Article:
It would be better for us to shout thus, HR will say, because we can walk around healthily rather than sitting hunched over screens. They’ll laud it as “Agile Writing.”
The open office will become a blabber-pit before it changes to something a little bit like what went before.
In the old days, cigarette-smoking bosses would call in secretaries into their individual offices and dictate their letters that they would compose off the top of their heads, waving a brandy around.
The modern-day equivalent would be each of us in a sound-proof cell, taking to the air. So basically you’re going to look like one of the neighbors in Hannibal Lecter’s asylum. I can’t wait.
3. People will make idiots faster out of themselves on social media… for a while
Give us a night in, five cans of beer and a YouTube comment thread, and we all want to throw our opinion around in the quickest way possible. So imagine what this means for the speed at which we will “formulate opinions” and throw them into the fire of online debate. It’s going to get steroidal.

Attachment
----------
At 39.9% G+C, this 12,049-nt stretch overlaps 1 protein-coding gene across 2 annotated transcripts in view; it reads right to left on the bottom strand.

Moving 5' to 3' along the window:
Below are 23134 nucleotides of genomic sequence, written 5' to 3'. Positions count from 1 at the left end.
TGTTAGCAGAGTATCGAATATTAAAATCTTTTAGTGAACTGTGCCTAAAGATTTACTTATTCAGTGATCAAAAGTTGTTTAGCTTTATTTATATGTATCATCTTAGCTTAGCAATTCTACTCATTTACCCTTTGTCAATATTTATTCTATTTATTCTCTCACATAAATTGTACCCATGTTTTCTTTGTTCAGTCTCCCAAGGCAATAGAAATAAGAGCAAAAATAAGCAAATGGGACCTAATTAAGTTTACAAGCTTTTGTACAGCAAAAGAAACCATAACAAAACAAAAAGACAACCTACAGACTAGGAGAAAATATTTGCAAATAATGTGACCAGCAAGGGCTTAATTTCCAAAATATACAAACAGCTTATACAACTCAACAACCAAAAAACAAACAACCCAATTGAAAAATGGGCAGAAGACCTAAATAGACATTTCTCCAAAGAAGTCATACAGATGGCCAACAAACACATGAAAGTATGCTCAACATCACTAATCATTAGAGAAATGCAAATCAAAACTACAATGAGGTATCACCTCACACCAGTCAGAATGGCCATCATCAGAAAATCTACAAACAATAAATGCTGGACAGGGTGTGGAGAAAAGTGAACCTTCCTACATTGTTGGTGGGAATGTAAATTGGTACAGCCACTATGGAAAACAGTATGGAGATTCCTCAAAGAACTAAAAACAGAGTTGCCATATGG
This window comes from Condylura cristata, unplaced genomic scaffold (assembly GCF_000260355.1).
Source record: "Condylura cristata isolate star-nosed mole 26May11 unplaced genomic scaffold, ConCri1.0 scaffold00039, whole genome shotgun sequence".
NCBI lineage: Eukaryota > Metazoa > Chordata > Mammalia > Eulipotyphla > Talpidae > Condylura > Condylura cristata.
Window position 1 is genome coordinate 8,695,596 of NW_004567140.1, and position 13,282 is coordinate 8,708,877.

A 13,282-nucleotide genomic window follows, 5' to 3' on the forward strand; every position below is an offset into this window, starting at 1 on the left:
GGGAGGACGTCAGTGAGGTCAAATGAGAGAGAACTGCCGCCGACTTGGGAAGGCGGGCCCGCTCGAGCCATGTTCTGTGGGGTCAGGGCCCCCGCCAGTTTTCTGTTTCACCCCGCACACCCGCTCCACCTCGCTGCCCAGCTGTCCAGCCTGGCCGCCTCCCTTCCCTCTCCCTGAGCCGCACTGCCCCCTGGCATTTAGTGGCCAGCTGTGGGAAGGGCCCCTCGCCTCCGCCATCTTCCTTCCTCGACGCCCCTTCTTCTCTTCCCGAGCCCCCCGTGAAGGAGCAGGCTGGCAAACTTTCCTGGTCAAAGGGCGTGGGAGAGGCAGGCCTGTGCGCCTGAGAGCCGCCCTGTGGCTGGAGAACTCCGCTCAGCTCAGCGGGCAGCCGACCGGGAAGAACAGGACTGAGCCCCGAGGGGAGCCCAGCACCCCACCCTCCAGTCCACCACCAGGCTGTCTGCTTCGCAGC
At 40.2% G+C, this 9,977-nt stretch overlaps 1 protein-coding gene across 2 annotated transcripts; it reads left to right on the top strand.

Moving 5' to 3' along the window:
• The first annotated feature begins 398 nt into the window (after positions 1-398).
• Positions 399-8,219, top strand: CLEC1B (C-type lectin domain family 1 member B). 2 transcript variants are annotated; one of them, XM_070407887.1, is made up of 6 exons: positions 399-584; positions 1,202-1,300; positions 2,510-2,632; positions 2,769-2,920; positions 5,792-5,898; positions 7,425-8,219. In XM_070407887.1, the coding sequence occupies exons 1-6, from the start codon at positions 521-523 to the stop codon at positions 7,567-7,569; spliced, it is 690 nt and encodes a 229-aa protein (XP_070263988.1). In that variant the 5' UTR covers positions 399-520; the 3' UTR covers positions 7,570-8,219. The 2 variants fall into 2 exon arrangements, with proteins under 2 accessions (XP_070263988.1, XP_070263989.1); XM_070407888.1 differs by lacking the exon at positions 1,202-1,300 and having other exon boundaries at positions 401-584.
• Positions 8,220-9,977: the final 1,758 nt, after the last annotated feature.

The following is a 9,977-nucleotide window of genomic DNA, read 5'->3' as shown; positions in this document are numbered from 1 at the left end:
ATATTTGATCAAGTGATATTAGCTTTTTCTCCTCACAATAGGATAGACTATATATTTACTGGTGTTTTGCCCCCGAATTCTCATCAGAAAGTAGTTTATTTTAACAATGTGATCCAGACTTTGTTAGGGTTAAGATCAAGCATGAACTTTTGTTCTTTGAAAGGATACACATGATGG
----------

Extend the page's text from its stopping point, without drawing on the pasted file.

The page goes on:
Hate is going to get so much more… hatey.
Trump is going to become un-manageable, free now of the effort of typing on all those big buttons.
You’re going to say things you regret. I’m not sure screaming “Delete post!” is going to work that well.
And then, after a while, most of us will start policing our own spoken words with the same over-posed quality you see in Instagram feeds. We’re going to speak like characters in an Aaron Sorkin script, one hopes.
4. A different brain-type will rise to the top of the class
Science time. According to research from John Hopkins University, writing and talking are now effectively independent systems operating within the brain. It didn’t start out that way, but give generation after generation of apes a typewriter and you don’t get Shakespeare, you get brain mutations.
So those apes who enjoy using the thinking-while-speaking part of their brain stand to benefit from never really having to type a goddamn word ever again, and the rest of us better start getting used to it.